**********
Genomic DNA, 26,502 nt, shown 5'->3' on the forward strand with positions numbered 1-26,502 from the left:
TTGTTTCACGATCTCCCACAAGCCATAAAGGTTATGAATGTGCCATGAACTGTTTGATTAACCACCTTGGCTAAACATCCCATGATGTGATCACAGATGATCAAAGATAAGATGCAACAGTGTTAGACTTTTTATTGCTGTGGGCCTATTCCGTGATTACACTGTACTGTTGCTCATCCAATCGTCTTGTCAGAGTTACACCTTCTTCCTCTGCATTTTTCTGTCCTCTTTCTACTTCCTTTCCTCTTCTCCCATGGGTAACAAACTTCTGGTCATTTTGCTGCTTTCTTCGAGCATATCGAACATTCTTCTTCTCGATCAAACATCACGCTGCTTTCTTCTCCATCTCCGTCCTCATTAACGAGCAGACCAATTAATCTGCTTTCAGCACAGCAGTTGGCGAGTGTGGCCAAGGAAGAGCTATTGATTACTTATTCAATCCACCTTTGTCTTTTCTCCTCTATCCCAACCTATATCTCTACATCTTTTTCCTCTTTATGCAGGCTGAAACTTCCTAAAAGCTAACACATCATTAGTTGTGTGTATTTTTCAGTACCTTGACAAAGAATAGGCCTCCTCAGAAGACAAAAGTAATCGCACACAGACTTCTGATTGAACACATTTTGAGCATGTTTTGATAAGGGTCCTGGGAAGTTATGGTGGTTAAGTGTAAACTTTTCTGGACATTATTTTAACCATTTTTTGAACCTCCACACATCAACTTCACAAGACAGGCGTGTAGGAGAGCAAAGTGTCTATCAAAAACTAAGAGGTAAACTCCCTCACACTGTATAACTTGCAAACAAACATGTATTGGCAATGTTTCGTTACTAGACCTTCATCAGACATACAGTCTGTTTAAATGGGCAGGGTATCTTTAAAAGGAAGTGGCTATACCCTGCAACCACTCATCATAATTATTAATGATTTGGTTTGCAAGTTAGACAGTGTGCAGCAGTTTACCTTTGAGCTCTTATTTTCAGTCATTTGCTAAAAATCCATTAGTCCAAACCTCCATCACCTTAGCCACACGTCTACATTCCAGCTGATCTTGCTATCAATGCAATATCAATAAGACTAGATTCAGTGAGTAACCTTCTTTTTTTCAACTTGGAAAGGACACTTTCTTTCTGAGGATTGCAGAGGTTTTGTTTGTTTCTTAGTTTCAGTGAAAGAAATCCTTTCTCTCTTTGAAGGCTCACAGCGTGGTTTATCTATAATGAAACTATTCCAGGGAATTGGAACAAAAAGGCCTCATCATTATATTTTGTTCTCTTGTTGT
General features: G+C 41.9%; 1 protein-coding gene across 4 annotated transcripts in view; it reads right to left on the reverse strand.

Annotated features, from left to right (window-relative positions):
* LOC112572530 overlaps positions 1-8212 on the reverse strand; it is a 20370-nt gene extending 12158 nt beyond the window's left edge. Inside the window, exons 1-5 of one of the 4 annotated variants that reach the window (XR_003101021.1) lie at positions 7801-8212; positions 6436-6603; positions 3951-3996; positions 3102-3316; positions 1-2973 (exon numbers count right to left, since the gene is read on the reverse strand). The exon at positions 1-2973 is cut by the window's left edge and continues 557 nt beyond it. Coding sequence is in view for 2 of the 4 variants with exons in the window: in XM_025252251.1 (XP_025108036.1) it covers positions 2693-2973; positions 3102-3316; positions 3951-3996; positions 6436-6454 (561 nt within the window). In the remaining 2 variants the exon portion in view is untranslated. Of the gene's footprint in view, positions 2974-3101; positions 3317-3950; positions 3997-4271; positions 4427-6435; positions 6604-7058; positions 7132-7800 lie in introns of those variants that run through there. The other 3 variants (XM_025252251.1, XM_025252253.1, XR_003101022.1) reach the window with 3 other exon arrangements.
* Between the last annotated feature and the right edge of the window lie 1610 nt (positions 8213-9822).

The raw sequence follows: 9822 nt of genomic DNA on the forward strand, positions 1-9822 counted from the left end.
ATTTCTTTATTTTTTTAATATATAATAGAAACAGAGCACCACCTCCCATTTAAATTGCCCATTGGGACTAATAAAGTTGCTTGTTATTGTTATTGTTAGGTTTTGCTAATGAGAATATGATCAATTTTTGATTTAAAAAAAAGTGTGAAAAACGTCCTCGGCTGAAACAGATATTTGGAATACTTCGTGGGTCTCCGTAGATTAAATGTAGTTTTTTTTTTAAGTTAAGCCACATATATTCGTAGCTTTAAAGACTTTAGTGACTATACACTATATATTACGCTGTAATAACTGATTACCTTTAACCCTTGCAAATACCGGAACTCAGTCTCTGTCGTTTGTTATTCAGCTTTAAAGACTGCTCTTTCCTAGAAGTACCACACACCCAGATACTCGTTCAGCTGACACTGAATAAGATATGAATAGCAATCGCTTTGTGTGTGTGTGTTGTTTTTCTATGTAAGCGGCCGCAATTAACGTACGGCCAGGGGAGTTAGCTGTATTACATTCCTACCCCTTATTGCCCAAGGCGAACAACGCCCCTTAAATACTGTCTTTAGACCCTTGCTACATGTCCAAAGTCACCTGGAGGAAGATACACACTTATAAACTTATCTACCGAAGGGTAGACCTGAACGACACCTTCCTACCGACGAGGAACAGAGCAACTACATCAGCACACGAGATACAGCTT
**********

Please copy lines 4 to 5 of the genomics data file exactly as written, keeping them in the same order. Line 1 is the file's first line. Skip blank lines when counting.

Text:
Annotated features, from left to right (window-relative positions):
* LOC112572530 overlaps positions 1-8212 on the reverse strand; it is a 20370-nt gene extending 12158 nt beyond the window's left edge. Inside the window, exons 1-5 of one of the 4 annotated variants that reach the window (XR_003101021.1) lie at positions 7801-8212; positions 6436-6603; positions 3951-3996; positions 3102-3316; positions 1-2973 (exon numbers count right to left, since the gene is read on the reverse strand). The exon at positions 1-2973 is cut by the window's left edge and continues 557 nt beyond it. Coding sequence is in view for 2 of the 4 variants with exons in the window: in XM_025252251.1 (XP_025108036.1) it covers positions 2693-2973; positions 3102-3316; positions 3951-3996; positions 6436-6454 (561 nt within the window). In the remaining 2 variants the exon portion in view is untranslated. Of the gene's footprint in view, positions 2974-3101; positions 3317-3950; positions 3997-4271; positions 4427-6435; positions 6604-7058; positions 7132-7800 lie in introns of those variants that run through there. The other 3 variants (XM_025252251.1, XM_025252253.1, XR_003101022.1) reach the window with 3 other exon arrangements.